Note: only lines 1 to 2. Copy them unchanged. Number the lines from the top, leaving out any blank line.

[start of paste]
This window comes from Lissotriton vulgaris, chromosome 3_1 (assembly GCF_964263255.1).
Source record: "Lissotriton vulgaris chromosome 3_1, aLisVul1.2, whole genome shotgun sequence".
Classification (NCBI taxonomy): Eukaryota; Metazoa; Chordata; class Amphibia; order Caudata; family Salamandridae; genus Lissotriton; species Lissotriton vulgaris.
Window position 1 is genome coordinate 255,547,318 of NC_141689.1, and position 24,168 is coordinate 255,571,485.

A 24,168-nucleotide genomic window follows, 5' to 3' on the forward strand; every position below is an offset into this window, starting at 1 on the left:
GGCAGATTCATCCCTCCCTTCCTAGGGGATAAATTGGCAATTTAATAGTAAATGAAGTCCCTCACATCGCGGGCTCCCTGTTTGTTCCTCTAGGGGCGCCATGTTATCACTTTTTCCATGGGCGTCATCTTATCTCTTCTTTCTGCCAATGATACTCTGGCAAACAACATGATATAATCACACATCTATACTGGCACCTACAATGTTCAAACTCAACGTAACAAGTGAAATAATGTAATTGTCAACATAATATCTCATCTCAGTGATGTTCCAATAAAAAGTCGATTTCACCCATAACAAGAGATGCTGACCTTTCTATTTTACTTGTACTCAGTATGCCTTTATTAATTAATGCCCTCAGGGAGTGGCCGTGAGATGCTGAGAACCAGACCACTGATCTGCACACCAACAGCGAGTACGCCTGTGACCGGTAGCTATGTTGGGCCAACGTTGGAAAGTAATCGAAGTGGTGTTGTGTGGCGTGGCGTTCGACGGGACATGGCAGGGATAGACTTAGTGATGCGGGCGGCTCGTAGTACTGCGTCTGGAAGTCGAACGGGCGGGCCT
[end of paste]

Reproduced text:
This window comes from Lissotriton vulgaris, chromosome 3_1 (assembly GCF_964263255.1).
Source record: "Lissotriton vulgaris chromosome 3_1, aLisVul1.2, whole genome shotgun sequence".